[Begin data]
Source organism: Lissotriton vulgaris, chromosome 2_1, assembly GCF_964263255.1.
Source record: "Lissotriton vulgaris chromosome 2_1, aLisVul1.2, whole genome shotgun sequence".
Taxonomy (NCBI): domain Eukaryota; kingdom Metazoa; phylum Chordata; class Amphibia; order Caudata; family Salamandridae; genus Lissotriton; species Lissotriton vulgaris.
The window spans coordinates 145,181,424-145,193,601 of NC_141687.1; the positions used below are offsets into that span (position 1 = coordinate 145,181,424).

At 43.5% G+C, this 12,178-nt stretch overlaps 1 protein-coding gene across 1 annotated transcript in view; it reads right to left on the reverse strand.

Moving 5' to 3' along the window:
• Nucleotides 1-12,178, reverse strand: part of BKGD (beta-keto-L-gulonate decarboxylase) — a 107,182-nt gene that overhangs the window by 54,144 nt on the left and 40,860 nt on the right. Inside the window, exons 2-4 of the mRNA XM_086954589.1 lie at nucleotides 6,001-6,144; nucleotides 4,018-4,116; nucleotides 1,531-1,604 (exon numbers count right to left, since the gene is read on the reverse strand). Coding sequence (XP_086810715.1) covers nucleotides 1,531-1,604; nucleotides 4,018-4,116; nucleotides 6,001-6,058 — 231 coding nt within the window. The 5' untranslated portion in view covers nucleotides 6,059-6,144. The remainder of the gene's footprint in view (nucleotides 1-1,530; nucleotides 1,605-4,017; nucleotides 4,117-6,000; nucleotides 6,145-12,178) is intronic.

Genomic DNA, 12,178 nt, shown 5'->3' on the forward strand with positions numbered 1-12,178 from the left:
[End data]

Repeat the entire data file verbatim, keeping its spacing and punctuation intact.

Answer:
Source organism: Lissotriton vulgaris, chromosome 2_1, assembly GCF_964263255.1.
Source record: "Lissotriton vulgaris chromosome 2_1, aLisVul1.2, whole genome shotgun sequence".
Taxonomy (NCBI): domain Eukaryota; kingdom Metazoa; phylum Chordata; class Amphibia; order Caudata; family Salamandridae; genus Lissotriton; species Lissotriton vulgaris.
The window spans coordinates 145,181,424-145,193,601 of NC_141687.1; the positions used below are offsets into that span (position 1 = coordinate 145,181,424).

At 43.5% G+C, this 12,178-nt stretch overlaps 1 protein-coding gene across 1 annotated transcript in view; it reads right to left on the reverse strand.

Moving 5' to 3' along the window:
• Nucleotides 1-12,178, reverse strand: part of BKGD (beta-keto-L-gulonate decarboxylase) — a 107,182-nt gene that overhangs the window by 54,144 nt on the left and 40,860 nt on the right. Inside the window, exons 2-4 of the mRNA XM_086954589.1 lie at nucleotides 6,001-6,144; nucleotides 4,018-4,116; nucleotides 1,531-1,604 (exon numbers count right to left, since the gene is read on the reverse strand). Coding sequence (XP_086810715.1) covers nucleotides 1,531-1,604; nucleotides 4,018-4,116; nucleotides 6,001-6,058 — 231 coding nt within the window. The 5' untranslated portion in view covers nucleotides 6,059-6,144. The remainder of the gene's footprint in view (nucleotides 1-1,530; nucleotides 1,605-4,017; nucleotides 4,117-6,000; nucleotides 6,145-12,178) is intronic.

Genomic DNA, 12,178 nt, shown 5'->3' on the forward strand with positions numbered 1-12,178 from the left: